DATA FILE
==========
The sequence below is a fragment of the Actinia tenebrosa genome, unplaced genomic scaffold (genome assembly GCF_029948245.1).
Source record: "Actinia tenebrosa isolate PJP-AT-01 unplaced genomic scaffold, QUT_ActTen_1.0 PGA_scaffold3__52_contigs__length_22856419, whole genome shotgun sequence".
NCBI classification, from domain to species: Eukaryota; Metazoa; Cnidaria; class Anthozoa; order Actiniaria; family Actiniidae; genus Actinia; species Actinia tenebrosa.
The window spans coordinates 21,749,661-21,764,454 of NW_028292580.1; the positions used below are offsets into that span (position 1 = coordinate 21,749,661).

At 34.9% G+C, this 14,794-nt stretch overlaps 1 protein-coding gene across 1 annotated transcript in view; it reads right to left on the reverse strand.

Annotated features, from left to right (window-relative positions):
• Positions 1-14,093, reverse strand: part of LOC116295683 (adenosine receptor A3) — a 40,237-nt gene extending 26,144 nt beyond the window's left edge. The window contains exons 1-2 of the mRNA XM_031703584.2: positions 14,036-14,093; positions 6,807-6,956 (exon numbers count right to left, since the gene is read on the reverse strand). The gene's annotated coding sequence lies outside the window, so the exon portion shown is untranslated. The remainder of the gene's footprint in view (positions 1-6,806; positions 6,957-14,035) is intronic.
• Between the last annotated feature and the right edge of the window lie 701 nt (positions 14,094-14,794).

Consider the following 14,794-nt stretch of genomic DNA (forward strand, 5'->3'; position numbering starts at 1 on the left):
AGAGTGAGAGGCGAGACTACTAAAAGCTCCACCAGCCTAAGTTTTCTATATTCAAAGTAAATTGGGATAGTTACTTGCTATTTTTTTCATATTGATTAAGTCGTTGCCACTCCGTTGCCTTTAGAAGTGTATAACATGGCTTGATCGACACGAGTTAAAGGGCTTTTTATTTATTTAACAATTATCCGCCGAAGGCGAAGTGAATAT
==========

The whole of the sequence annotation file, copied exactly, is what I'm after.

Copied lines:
The sequence below is a fragment of the Actinia tenebrosa genome, unplaced genomic scaffold (genome assembly GCF_029948245.1).
Source record: "Actinia tenebrosa isolate PJP-AT-01 unplaced genomic scaffold, QUT_ActTen_1.0 PGA_scaffold3__52_contigs__length_22856419, whole genome shotgun sequence".
NCBI classification, from domain to species: Eukaryota; Metazoa; Cnidaria; class Anthozoa; order Actiniaria; family Actiniidae; genus Actinia; species Actinia tenebrosa.
The window spans coordinates 21,749,661-21,764,454 of NW_028292580.1; the positions used below are offsets into that span (position 1 = coordinate 21,749,661).

At 34.9% G+C, this 14,794-nt stretch overlaps 1 protein-coding gene across 1 annotated transcript in view; it reads right to left on the reverse strand.

Annotated features, from left to right (window-relative positions):
• Positions 1-14,093, reverse strand: part of LOC116295683 (adenosine receptor A3) — a 40,237-nt gene extending 26,144 nt beyond the window's left edge. The window contains exons 1-2 of the mRNA XM_031703584.2: positions 14,036-14,093; positions 6,807-6,956 (exon numbers count right to left, since the gene is read on the reverse strand). The gene's annotated coding sequence lies outside the window, so the exon portion shown is untranslated. The remainder of the gene's footprint in view (positions 1-6,806; positions 6,957-14,035) is intronic.
• Between the last annotated feature and the right edge of the window lie 701 nt (positions 14,094-14,794).

Consider the following 14,794-nt stretch of genomic DNA (forward strand, 5'->3'; position numbering starts at 1 on the left):
AGAGTGAGAGGCGAGACTACTAAAAGCTCCACCAGCCTAAGTTTTCTATATTCAAAGTAAATTGGGATAGTTACTTGCTATTTTTTTCATATTGATTAAGTCGTTGCCACTCCGTTGCCTTTAGAAGTGTATAACATGGCTTGATCGACACGAGTTAAAGGGCTTTTTATTTATTTAACAATTATCCGCCGAAGGCGAAGTGAATAT